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How Millard Sheets Helped Legitimize the LA Art Scene and Get Bunker Hill Into the White House

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It's Sheets Week and we're celebrating Millard Sheets, the artist and architectural designer who dotted Southern California with beautiful modern Home Savings bank branches (now mostly Chases). Throughout the week we'll be looking at some particularly interesting points in his biography, starting now.

Millard Sheets was born in 1907 in Pomona; his mother died in childbirth and his father, unable to care for him, sent him to live with his maternal grandparents. They'd come out to the Pomona Valley from South Dakota around the turn of the century (his grandfather first came out to race horses at Santa Anita "against Lucky Baldwin," according to Sheets in his oral history interview for UCLA). When Sheets was only a few years old, his teenaged aunt let him watch her draw, then started giving him his own materials. He grew up in the city, attending public schools there (he graduated from Pomona High in 1925), and his uncle founded the LA County Fair (when Sheets was a teenager, the artist Theodore B. Modra noticed a copy he'd entered into competition there and took Sheets under his wing [the copy won first prize, but Modra told Sheets he'd better start doing original work]).

After high school, Sheets headed off west to Los Angeles to study at the Chouinard Art Institute (which was eventually folded into CalArts). He was especially interested in mural painting and the artist F. Tolles Chamberlain started a special night class at Chouinard's for Sheets and a few other students. According to the 1984 book Millard Sheets: One-Man Renaissance, "Sheets's introduction to architecture came through this process." Around the same time, he started teaching etching and "delineation" (aka renderings) to a group of architects.

While he was at Chouinard, Sheets started working with the dealer Dalzell Hatfield of the Newhouse Gallery (he was one of the few art dealers in town at the time); Sheets had his first solo show at the gallery in 1929 and worked with Hatfield and his wife for 46 years. Also in 1929, he won second place in a competition held by the Witte Museum in Santa Antonio, TX--with the $1,750 in prize money, he traveled to Europe on a banana boat, looping around South America (where he'd rush off and draw whenever the boat pulled into port) and up to New York. In New York, he met architect Cass Gilbert (who designed the Woolworth Building and other early skyscrapers); Gilbert encouraged him to do some architectural drawing while he was in Europe, which he did. On Sheets's return through New York, Gilbert liked the drawings so much, he called up pals at Architectural Record and Pencil Points and got them published.

When he got back to Los Angeles, Sheets married UCLA art student Mary Baskerville and in 1930 "submitted a painting to the most demanding art jury in the United States, the Carnegie International Watercolor Exhibition in Pittsburgh, Pennsylvania." The jury had never picked a single piece from west of the Rockies, but they selected his "Women of Cartagena" (inspired during his trip around South America) unanimously.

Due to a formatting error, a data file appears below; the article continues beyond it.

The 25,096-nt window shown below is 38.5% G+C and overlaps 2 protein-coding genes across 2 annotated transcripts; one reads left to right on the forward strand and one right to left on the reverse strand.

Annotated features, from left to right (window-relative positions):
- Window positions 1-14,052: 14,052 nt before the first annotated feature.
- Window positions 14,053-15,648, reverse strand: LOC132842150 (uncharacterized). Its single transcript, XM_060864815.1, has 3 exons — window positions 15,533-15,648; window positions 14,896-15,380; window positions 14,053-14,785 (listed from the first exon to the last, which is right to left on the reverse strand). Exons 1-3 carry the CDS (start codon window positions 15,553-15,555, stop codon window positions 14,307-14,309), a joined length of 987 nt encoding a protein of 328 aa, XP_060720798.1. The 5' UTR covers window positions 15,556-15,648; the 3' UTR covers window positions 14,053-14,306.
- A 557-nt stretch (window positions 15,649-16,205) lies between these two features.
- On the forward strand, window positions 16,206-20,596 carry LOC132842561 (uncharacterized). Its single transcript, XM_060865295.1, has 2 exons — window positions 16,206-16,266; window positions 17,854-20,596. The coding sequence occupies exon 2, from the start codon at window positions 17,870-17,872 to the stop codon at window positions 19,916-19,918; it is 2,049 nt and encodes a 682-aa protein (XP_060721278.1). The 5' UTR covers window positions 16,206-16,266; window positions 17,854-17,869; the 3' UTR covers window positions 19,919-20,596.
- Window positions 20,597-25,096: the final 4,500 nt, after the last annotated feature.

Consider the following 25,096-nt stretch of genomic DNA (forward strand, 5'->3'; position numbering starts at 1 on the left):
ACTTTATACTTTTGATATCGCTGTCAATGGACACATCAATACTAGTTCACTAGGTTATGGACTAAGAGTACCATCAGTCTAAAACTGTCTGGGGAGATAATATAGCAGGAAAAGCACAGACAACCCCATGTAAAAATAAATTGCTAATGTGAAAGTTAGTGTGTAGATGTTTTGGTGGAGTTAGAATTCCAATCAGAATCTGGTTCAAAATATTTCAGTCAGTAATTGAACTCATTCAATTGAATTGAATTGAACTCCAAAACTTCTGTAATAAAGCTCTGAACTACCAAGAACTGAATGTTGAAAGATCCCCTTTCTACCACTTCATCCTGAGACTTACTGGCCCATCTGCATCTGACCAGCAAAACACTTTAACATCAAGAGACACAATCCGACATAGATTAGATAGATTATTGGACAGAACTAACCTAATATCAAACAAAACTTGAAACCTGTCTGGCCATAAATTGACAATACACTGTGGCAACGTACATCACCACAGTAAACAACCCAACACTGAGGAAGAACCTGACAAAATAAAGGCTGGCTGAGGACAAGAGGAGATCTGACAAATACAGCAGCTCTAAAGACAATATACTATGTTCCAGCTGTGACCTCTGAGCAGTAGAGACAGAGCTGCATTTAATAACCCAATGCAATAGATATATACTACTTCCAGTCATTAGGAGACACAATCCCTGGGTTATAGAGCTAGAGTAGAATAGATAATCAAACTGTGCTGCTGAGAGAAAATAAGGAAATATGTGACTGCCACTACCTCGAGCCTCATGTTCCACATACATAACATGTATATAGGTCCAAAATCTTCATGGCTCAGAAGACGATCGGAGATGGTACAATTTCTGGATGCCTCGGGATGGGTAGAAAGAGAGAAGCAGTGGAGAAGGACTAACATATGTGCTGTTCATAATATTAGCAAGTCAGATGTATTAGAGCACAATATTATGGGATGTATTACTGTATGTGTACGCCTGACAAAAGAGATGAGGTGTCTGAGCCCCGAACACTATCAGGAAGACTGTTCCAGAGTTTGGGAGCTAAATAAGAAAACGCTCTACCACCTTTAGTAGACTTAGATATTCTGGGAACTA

In the first years of the thirties, Sheets got two of his biggest early commissions:

One was to design an execute a mural for a reception room in Robinson's Department Store and the other a fresco for Bullock's Men's Store, both in Los Angeles. The mural for Robinson's was executed in transparent oil paint on a toned hardwood wall; it created a strong tapestry-like effect upon the natural wood. The fresco for Bullock's was described by the store as a pure design, symbolizing work, opportunity, and progress in the manufacture of men's clothing of the future.

During the 1930s, Sheets started getting involved in the art scene in New York, but he was still inspired by Los Angeles. Two of his Bunker Hill-set paintings were high water marks; one ended up in the White House: The combination of the economic conditions of the 1930s his experiences in the East, and maturity resulted in a gradual change in Sheets's style. His usually cheerful, sunny canvasses were being replaced by somber-toned, more thoughtful paintings. Two of the most significant from this period are Tenement Flats and Angel's Flight. The first depicts a complex of tenement structures, laced into strong design by a network of rickety staircases and balconies. The buildings dwarf the human forms of the tenants. Sheets gave this painting to the Public Works of Art project, and Eleanor Roosevelt, who greatly admired it, selected Tenement Flats to hang in the reception hall of the White House. Later donated to the White House collection, today it is housed by the Smithsonian Institution's National Museum of American Art. The second work, Angel's Flight, is important for two reasons: it exhibits a daring perspective, an off-beat study in vertigo, and its subject matter is rare for Sheets--a figure study of two young women gazing from their lofty perch into the dreary neighborhood below. Angel's Flight is now in the Los Angeles County Museum of Art.

In 1934, Sheets was appointed (along with Hatfield and others) "to a committee to organize, select, and direct" the federal government's Public Works of Art program in Southern California. The same year, Sheets had his first solo show in New York.

· Sheets Week [Curbed LA]